Food waste

Brexit and Covid have combined to contribute towards a 100,000-tonne increase in food waste from producers and manufacturers in the UK, according to a new report by Wrap.

The UK’s exit from the EU is cited, along with disruption to the supply chain caused by the impact of the pandemic, as key factors in a spike in waste in 2021.

An update to the industry’s Food Waste Roadmap, which was launched in 2018, shows of the 140 producers and manufacturers who have agreed to share multi-year data, overall edible food waste decreased by 13,900 tonnes, or 1.4%, in 2021, compared with their baselines (ranging from 2015-2020).

Together the businesses reported more than 1.2 million tonnes of food waste, of which almost 80% was edible.

However, the total amount of food wasted, edible and inedible, had risen by 100,000 tonnes, while 57% of suppliers had seen their food waste levels increase compared with their baselines, with the “vast majority” reporting a spike in 2020 and 2021.

It says the increase was “likely at least in part to be explained by the disruption and subsequent recovery related to the Covid-19 pandemic.”

But it adds “The impact of exiting the European Union has affected some businesses’ levels of food waste.

“Several large businesses reported that in 2021 it was more cost-effective to send their food to a waste destination in the UK than to send it to an EU country for use in animal feed.”

Wrap director of collaboration and change Catherine David said: “The convergence of Covid and Brexit has obviously had an impact.” The industry had been hit by a wave of economic challenges, which had posed barriers to its efforts on food waste, she added.

The findings come after The Grocer revealed in December that Wrap and IGD were looking to re-draw the roadmap to take into account the “huge economic challenges” facing food and drink companies.

While they intend to stick with the goal of halving food waste by 2030 against a 2007 baseline, in line with UN Sustainable Development Goal 12.3, some of the ambitions in the speed of change are set to be reduced due to the impact of Brexit, the pandemic, the war in Ukraine and the cost of living crisis.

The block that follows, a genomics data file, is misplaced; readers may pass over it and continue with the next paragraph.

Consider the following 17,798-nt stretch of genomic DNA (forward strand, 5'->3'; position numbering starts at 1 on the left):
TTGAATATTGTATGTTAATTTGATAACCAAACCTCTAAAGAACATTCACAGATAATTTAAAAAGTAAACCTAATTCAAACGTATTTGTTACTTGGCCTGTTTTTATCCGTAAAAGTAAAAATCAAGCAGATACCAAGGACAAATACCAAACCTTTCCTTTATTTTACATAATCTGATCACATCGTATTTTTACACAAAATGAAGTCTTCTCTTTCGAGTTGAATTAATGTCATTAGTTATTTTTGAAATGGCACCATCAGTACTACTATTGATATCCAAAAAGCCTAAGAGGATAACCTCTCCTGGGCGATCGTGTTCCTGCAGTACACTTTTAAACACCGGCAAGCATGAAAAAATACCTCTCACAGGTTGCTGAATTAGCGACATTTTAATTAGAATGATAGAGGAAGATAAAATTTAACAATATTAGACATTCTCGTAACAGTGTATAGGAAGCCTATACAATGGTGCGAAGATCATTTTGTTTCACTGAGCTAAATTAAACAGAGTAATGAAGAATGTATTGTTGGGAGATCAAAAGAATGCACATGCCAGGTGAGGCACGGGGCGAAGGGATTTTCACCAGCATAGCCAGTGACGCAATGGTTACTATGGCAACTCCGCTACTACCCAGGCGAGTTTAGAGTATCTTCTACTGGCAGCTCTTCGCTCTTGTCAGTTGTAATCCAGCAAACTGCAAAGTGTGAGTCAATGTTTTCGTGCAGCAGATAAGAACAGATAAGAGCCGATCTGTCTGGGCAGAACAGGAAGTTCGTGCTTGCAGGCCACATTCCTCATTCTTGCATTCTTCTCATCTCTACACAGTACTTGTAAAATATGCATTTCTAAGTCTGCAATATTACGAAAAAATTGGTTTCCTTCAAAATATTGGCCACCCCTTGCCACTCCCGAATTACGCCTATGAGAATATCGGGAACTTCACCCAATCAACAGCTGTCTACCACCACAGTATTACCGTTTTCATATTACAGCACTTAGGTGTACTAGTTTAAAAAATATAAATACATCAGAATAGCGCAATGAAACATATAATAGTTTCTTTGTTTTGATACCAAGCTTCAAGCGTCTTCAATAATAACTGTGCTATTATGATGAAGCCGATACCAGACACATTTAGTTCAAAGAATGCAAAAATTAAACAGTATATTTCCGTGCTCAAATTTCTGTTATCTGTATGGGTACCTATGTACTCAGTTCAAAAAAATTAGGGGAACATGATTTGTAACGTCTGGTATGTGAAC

The roadmap originally aimed to have 100% of the UK´s large food businesses implementing its ’Target, Measure, Act’ principles by 2026, but that target now looks set to be axed. Today’s report shows only 221 large businesses are implementing the transparency, of an estimated 600 large food companies.

There was better news for retailers, whose food waste figures were down by more than 19,000 tonnes in 2021 compared with 2018, which Wrap said equated to almost £62m of food not going to waste.

Meanwhile, levels of food surplus redistributed by the 15 retailers signed up to the roadmap shot up by more than 100%, as supermarkets stepped up their efforts to help with the impact of the pandemic and food poverty.

This resulted in an additional 26,000 tonnes of food being redistributed, worth £80m.

Wrap said the roadmap goals had become a “matter of food security and sustainable business”.

The number of businesses signed up to the roadmap has increased from just over 70 at launch to 300, with more than 30 joining since September 2021. Campaign groups and sustainability experts have expressed concerns over the large number of smaller manufacturers who are not providing food waste data.